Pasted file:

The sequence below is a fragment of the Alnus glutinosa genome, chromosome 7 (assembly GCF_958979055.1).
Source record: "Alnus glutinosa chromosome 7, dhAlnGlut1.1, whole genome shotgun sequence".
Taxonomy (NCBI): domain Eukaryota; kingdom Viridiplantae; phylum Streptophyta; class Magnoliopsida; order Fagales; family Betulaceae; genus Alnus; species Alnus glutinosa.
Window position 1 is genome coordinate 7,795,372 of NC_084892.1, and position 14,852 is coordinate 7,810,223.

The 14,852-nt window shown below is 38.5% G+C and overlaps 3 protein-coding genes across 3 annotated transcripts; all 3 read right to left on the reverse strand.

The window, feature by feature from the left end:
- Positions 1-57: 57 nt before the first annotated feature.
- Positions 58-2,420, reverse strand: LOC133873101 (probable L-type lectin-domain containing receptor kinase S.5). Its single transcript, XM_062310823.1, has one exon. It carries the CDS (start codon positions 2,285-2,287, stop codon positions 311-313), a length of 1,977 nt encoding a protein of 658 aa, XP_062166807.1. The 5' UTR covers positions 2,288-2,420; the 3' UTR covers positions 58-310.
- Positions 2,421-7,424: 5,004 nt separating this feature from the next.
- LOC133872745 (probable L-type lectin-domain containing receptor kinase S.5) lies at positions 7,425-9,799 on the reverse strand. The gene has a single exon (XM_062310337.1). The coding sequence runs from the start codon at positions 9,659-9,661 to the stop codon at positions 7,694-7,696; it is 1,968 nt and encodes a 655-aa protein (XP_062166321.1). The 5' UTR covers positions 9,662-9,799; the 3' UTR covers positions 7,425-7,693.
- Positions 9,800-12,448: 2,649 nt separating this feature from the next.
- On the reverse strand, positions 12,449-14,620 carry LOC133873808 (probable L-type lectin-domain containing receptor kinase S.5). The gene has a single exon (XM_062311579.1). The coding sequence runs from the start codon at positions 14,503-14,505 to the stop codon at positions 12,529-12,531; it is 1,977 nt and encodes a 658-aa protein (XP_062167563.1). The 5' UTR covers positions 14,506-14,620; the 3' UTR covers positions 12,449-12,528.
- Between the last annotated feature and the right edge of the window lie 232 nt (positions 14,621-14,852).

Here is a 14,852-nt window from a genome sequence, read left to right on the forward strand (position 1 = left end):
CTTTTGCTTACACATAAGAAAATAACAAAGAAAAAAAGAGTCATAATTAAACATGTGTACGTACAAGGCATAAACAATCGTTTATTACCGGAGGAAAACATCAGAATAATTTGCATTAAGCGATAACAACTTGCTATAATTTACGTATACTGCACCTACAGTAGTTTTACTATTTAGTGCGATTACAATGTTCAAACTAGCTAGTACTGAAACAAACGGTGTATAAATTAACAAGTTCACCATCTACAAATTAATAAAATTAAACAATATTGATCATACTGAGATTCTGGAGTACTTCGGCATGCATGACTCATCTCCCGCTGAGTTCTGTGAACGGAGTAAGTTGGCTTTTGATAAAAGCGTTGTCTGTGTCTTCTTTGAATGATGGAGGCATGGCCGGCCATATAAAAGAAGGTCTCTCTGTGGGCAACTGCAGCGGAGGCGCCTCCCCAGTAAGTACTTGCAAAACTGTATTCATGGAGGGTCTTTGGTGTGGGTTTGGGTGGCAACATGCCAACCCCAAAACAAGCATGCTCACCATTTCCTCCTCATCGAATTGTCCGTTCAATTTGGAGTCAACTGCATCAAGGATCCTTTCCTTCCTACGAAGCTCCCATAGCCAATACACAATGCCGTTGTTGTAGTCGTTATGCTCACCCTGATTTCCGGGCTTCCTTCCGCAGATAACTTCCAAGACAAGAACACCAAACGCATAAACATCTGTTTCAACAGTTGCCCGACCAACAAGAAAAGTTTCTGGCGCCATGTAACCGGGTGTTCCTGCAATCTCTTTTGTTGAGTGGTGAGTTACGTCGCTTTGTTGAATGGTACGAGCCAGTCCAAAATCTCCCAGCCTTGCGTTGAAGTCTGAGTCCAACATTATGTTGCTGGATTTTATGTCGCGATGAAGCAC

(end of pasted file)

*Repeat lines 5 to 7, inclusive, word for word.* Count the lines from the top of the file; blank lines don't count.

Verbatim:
The 14,852-nt window shown below is 38.5% G+C and overlaps 3 protein-coding genes across 3 annotated transcripts; all 3 read right to left on the reverse strand.

The window, feature by feature from the left end:
- Positions 1-57: 57 nt before the first annotated feature.